/aug 20, 2012

Securing Your Application Perimeter: What to Test for Vulnerabilities

By Jasmine Noel

Questions About Application SecurityEnterprises have been scanning web applications for security vulnerabilities for some time now. So what’s the big deal between doing some application scans and securing your application perimeter? Well the first thing is the sheer size and scale of today’s enterprise application perimeter – which we define as all of your Internet facing applications– including the enterprise applications accessed by mobile users, including SaaS provided applications used by the enterprise, platform and infrastructure as a service interfaces used by the enterprise, and web infrastructures inherited from recent mergers and acquisitions. That is A LOT of applications for a typical enterprise. When you have to secure a perimeter with so much sprawl you quickly figure out that you must answer a fairly basic question – what should I be testing for vulnerabilities? As we’ve seen this is not a trivial question. Secondly, when dynamic scanning engines were first designed they were primarily created as tools for penetration testers to use typically on a few select web applications deemed critical enough to warrant serious security testing. But times have changed, every Internet facing application is now a potential attack surface – every perimeter application needs vulnerability assessments. To make matters more interesting, the speed at which new applications are being developed, hosted and (hopefully) decommissioned gives enterprises an application perimeter that is constantly evolving. This means that your security assessments must be completed several times a year to monitor and manage the integrity of your application perimeter. Before you can even start thinking about an application security program to do routine testing you still have to answer that basic “what should I be testing” question. Enterprises typically do not have an accurate inventory of all their externally facing applications – i.e. they can’t readily answer that basic question. The first step in answering that question is to provide the solution with some hints on where to start looking.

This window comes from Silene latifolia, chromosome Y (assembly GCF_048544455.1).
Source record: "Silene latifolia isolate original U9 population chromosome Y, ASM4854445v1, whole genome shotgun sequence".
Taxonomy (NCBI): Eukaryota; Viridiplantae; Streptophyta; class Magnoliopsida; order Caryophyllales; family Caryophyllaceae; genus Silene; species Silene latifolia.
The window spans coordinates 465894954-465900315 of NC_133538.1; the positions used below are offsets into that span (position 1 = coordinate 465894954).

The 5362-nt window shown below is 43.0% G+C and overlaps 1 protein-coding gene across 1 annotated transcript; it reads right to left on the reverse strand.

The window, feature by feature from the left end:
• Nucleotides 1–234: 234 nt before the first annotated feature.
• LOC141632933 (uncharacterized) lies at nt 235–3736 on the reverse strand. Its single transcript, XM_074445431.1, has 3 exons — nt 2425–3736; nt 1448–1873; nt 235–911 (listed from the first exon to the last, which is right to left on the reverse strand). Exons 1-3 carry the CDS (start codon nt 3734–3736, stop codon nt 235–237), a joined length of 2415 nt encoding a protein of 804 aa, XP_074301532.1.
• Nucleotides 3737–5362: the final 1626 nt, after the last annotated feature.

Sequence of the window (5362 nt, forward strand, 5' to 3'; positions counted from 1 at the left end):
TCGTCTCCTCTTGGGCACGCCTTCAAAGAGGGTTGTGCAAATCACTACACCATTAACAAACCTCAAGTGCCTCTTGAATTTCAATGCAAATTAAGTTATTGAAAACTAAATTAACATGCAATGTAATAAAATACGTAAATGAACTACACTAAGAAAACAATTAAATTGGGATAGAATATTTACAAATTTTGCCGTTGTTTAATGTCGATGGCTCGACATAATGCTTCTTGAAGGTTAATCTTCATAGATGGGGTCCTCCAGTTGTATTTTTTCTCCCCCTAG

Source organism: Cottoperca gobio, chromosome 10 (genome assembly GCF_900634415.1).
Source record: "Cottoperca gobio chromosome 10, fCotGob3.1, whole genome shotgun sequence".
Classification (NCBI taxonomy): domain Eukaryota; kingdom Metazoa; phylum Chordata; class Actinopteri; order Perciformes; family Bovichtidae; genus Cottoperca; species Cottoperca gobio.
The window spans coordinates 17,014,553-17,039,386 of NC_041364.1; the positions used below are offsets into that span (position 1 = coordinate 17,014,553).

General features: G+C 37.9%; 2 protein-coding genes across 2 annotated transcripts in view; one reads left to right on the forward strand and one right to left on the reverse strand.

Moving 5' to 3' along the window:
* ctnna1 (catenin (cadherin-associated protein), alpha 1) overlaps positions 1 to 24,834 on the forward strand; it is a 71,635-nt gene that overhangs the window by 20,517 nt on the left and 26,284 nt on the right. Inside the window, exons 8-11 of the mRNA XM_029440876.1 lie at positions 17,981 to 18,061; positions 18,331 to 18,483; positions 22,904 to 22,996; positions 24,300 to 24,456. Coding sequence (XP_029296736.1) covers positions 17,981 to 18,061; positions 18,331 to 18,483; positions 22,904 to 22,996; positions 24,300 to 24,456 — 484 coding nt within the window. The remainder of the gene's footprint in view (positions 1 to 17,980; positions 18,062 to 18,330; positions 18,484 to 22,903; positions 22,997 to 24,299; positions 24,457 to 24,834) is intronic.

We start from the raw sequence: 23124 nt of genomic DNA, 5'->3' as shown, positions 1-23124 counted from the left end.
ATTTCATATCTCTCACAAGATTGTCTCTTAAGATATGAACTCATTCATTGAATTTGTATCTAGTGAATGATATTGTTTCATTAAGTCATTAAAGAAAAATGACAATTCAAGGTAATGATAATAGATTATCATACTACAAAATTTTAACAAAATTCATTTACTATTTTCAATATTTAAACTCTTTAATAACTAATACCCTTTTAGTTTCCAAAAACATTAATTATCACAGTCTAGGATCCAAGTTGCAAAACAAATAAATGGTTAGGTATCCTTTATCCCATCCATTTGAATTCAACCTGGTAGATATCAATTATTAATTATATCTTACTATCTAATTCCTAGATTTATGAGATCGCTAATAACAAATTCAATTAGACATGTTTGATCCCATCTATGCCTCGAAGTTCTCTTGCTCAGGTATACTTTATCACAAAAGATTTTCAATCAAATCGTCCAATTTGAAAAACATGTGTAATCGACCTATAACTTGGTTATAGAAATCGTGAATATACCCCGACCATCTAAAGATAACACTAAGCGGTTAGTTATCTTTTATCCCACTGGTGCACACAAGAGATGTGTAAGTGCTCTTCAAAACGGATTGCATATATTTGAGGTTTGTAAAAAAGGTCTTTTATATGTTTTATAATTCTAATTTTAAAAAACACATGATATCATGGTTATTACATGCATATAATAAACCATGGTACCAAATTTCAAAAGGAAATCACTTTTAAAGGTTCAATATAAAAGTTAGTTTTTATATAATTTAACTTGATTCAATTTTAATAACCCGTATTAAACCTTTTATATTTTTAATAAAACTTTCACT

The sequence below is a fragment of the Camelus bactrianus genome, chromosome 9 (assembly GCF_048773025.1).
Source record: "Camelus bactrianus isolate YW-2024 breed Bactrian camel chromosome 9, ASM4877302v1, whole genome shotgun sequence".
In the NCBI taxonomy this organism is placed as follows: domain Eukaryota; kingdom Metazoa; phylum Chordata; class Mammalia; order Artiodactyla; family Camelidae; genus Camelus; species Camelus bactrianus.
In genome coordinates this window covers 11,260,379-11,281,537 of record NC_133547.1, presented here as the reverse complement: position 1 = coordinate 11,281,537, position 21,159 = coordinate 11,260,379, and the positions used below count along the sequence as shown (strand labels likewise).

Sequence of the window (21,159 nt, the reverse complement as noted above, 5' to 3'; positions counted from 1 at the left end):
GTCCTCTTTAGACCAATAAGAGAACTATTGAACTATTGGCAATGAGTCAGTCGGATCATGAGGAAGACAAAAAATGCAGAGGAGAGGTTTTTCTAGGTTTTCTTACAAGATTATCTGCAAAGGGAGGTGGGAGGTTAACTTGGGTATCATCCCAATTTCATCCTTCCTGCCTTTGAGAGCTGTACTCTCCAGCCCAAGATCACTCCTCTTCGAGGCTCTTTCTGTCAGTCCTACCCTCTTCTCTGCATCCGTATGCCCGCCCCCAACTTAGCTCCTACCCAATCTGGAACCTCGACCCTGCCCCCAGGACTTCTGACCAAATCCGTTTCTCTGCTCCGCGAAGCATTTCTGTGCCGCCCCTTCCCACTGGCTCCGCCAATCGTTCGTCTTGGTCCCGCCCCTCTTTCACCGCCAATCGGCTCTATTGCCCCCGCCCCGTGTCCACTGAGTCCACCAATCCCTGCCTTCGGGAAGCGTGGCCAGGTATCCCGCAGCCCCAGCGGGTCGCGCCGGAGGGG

"It is really important to find the web applications you don’t know about because you can’t secure what you can’t see."

In a perfect world you’d be able to provide a single domain name mycompany.com or myorganization.org and the discovery engine would do the rest. In the real world however, the speed, accuracy and thoroughness of discovery results is still a function of the level of information you can provide about your perimeter. Fortunately most organizations have plenty of data to get a web application discovery process started. For example, if you know a list of your domain names, a list of IP address ranges or can provide an export from your DNS service or your network port scanning tools, this will provide more than enough data to begin with. Other types of information – such as keywords that are typically used in corporate domains – can also be useful for detecting applications that fit your corporate profile but may be outside the network ranges or domain patterns that you know about. It is really important to find the web applications you don’t know about because you can’t secure what you can’t see. That is why inventory knowledge is so powerful – you can make better decisions on what to test, how to test it and therefore get better results out of your application security program. Fortunately the first step to getting that inventory knowledge on your application perimeter is fairly simple.

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By Jasmine Noel

At Veracode, Jasmine’s efforts are focused around market research, content development and sales enablement efforts. Previously, Jasmine was a founding partner of Ptak/Noel, an industry analyst and marketing consulting firm. Prior to that she also served as director of systems and applications management at Hurwitz Group, and senior analyst at D.H. Brown Associates. Jasmine holds a bachelor of science from the Massachusetts Institute of Technology and a master of science from the University of Southern California.